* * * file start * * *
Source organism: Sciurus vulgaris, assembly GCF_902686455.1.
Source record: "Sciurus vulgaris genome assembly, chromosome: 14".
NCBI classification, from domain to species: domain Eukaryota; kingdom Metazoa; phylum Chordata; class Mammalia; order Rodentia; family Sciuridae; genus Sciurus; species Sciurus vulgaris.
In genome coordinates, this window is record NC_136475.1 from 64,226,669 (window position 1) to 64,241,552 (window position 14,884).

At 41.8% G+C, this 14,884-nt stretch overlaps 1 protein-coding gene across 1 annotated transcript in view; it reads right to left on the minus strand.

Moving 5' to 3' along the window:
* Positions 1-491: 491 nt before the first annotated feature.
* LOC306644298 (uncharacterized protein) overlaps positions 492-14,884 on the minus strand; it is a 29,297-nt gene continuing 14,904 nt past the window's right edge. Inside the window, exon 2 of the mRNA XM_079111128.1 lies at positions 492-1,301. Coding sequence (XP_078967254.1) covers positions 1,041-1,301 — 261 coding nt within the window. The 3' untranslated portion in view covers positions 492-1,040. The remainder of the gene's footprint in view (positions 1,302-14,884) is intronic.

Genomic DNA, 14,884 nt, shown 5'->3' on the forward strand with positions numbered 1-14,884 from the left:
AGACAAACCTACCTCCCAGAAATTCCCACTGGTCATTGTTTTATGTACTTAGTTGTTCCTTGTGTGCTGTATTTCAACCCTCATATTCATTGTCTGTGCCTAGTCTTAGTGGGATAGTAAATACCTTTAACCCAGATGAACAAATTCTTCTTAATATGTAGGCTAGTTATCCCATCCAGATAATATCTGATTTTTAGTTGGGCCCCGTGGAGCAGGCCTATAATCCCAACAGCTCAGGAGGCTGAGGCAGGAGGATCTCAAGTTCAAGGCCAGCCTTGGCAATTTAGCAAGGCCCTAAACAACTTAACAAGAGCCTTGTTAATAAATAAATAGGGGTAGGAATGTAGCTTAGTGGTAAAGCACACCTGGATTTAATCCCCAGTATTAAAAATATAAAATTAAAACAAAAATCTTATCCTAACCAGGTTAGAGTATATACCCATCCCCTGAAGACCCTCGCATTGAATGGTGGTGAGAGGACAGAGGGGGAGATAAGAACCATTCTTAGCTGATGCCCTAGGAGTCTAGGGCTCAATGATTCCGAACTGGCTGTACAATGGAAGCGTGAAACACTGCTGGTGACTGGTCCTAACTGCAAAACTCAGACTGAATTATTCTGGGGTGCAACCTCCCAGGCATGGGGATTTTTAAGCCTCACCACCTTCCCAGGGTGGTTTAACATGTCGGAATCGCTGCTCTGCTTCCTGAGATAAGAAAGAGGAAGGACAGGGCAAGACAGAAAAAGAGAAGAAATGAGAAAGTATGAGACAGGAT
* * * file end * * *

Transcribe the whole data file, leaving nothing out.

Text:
Source organism: Sciurus vulgaris, assembly GCF_902686455.1.
Source record: "Sciurus vulgaris genome assembly, chromosome: 14".
NCBI classification, from domain to species: domain Eukaryota; kingdom Metazoa; phylum Chordata; class Mammalia; order Rodentia; family Sciuridae; genus Sciurus; species Sciurus vulgaris.
In genome coordinates, this window is record NC_136475.1 from 64,226,669 (window position 1) to 64,241,552 (window position 14,884).

At 41.8% G+C, this 14,884-nt stretch overlaps 1 protein-coding gene across 1 annotated transcript in view; it reads right to left on the minus strand.

Moving 5' to 3' along the window:
* Positions 1-491: 491 nt before the first annotated feature.
* LOC306644298 (uncharacterized protein) overlaps positions 492-14,884 on the minus strand; it is a 29,297-nt gene continuing 14,904 nt past the window's right edge. Inside the window, exon 2 of the mRNA XM_079111128.1 lies at positions 492-1,301. Coding sequence (XP_078967254.1) covers positions 1,041-1,301 — 261 coding nt within the window. The 3' untranslated portion in view covers positions 492-1,040. The remainder of the gene's footprint in view (positions 1,302-14,884) is intronic.

Genomic DNA, 14,884 nt, shown 5'->3' on the forward strand with positions numbered 1-14,884 from the left:
AGACAAACCTACCTCCCAGAAATTCCCACTGGTCATTGTTTTATGTACTTAGTTGTTCCTTGTGTGCTGTATTTCAACCCTCATATTCATTGTCTGTGCCTAGTCTTAGTGGGATAGTAAATACCTTTAACCCAGATGAACAAATTCTTCTTAATATGTAGGCTAGTTATCCCATCCAGATAATATCTGATTTTTAGTTGGGCCCCGTGGAGCAGGCCTATAATCCCAACAGCTCAGGAGGCTGAGGCAGGAGGATCTCAAGTTCAAGGCCAGCCTTGGCAATTTAGCAAGGCCCTAAACAACTTAACAAGAGCCTTGTTAATAAATAAATAGGGGTAGGAATGTAGCTTAGTGGTAAAGCACACCTGGATTTAATCCCCAGTATTAAAAATATAAAATTAAAACAAAAATCTTATCCTAACCAGGTTAGAGTATATACCCATCCCCTGAAGACCCTCGCATTGAATGGTGGTGAGAGGACAGAGGGGGAGATAAGAACCATTCTTAGCTGATGCCCTAGGAGTCTAGGGCTCAATGATTCCGAACTGGCTGTACAATGGAAGCGTGAAACACTGCTGGTGACTGGTCCTAACTGCAAAACTCAGACTGAATTATTCTGGGGTGCAACCTCCCAGGCATGGGGATTTTTAAGCCTCACCACCTTCCCAGGGTGGTTTAACATGTCGGAATCGCTGCTCTGCTTCCTGAGATAAGAAAGAGGAAGGACAGGGCAAGACAGAAAAAGAGAAGAAATGAGAAAGTATGAGACAGGAT